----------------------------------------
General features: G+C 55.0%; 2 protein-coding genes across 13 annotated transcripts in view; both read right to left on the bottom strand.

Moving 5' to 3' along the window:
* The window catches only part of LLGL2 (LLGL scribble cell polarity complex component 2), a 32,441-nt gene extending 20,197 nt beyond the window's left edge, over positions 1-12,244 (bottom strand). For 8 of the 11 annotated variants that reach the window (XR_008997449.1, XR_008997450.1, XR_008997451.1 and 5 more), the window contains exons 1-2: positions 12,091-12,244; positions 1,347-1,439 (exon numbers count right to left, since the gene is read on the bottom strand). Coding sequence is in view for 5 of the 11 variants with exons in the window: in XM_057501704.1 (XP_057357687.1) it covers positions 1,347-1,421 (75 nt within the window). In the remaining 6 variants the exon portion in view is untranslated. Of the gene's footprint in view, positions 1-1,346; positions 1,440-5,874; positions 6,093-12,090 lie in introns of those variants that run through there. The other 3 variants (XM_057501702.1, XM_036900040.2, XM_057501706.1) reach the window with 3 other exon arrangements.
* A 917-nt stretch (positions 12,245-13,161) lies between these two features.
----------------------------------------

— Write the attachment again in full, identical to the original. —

General features: G+C 55.0%; 2 protein-coding genes across 13 annotated transcripts in view; both read right to left on the bottom strand.

Moving 5' to 3' along the window:
* The window catches only part of LLGL2 (LLGL scribble cell polarity complex component 2), a 32,441-nt gene extending 20,197 nt beyond the window's left edge, over positions 1-12,244 (bottom strand). For 8 of the 11 annotated variants that reach the window (XR_008997449.1, XR_008997450.1, XR_008997451.1 and 5 more), the window contains exons 1-2: positions 12,091-12,244; positions 1,347-1,439 (exon numbers count right to left, since the gene is read on the bottom strand). Coding sequence is in view for 5 of the 11 variants with exons in the window: in XM_057501704.1 (XP_057357687.1) it covers positions 1,347-1,421 (75 nt within the window). In the remaining 6 variants the exon portion in view is untranslated. Of the gene's footprint in view, positions 1-1,346; positions 1,440-5,874; positions 6,093-12,090 lie in introns of those variants that run through there. The other 3 variants (XM_057501702.1, XM_036900040.2, XM_057501706.1) reach the window with 3 other exon arrangements.
* A 917-nt stretch (positions 12,245-13,161) lies between these two features.